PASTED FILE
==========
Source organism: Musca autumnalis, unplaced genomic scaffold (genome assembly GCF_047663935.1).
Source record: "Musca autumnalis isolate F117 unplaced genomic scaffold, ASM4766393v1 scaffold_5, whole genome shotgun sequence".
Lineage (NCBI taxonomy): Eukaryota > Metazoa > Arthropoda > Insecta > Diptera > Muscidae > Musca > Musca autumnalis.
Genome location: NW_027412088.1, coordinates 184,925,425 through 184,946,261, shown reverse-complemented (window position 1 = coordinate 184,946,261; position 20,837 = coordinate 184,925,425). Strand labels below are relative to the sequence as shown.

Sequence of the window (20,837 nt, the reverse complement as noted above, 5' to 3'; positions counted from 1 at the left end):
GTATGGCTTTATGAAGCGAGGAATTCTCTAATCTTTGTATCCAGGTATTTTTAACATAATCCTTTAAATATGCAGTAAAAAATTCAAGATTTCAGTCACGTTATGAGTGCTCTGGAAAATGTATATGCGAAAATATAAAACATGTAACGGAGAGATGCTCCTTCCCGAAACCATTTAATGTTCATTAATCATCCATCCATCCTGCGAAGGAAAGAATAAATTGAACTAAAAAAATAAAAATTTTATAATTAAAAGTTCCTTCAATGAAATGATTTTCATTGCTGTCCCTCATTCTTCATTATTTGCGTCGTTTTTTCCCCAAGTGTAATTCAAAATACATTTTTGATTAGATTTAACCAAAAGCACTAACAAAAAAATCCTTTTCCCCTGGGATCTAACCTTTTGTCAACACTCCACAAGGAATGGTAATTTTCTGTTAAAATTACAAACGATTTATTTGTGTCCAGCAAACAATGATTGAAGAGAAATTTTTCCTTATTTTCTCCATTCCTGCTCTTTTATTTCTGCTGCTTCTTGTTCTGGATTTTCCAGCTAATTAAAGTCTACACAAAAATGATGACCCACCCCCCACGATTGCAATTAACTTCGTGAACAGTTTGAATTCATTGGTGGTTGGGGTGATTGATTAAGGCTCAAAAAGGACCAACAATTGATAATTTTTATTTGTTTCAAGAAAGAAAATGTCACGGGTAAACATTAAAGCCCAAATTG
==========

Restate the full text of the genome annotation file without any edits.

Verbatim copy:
Source organism: Musca autumnalis, unplaced genomic scaffold (genome assembly GCF_047663935.1).
Source record: "Musca autumnalis isolate F117 unplaced genomic scaffold, ASM4766393v1 scaffold_5, whole genome shotgun sequence".
Lineage (NCBI taxonomy): Eukaryota > Metazoa > Arthropoda > Insecta > Diptera > Muscidae > Musca > Musca autumnalis.
Genome location: NW_027412088.1, coordinates 184,925,425 through 184,946,261, shown reverse-complemented (window position 1 = coordinate 184,946,261; position 20,837 = coordinate 184,925,425). Strand labels below are relative to the sequence as shown.

Sequence of the window (20,837 nt, the reverse complement as noted above, 5' to 3'; positions counted from 1 at the left end):
GTATGGCTTTATGAAGCGAGGAATTCTCTAATCTTTGTATCCAGGTATTTTTAACATAATCCTTTAAATATGCAGTAAAAAATTCAAGATTTCAGTCACGTTATGAGTGCTCTGGAAAATGTATATGCGAAAATATAAAACATGTAACGGAGAGATGCTCCTTCCCGAAACCATTTAATGTTCATTAATCATCCATCCATCCTGCGAAGGAAAGAATAAATTGAACTAAAAAAATAAAAATTTTATAATTAAAAGTTCCTTCAATGAAATGATTTTCATTGCTGTCCCTCATTCTTCATTATTTGCGTCGTTTTTTCCCCAAGTGTAATTCAAAATACATTTTTGATTAGATTTAACCAAAAGCACTAACAAAAAAATCCTTTTCCCCTGGGATCTAACCTTTTGTCAACACTCCACAAGGAATGGTAATTTTCTGTTAAAATTACAAACGATTTATTTGTGTCCAGCAAACAATGATTGAAGAGAAATTTTTCCTTATTTTCTCCATTCCTGCTCTTTTATTTCTGCTGCTTCTTGTTCTGGATTTTCCAGCTAATTAAAGTCTACACAAAAATGATGACCCACCCCCCACGATTGCAATTAACTTCGTGAACAGTTTGAATTCATTGGTGGTTGGGGTGATTGATTAAGGCTCAAAAAGGACCAACAATTGATAATTTTTATTTGTTTCAAGAAAGAAAATGTCACGGGTAAACATTAAAGCCCAAATTG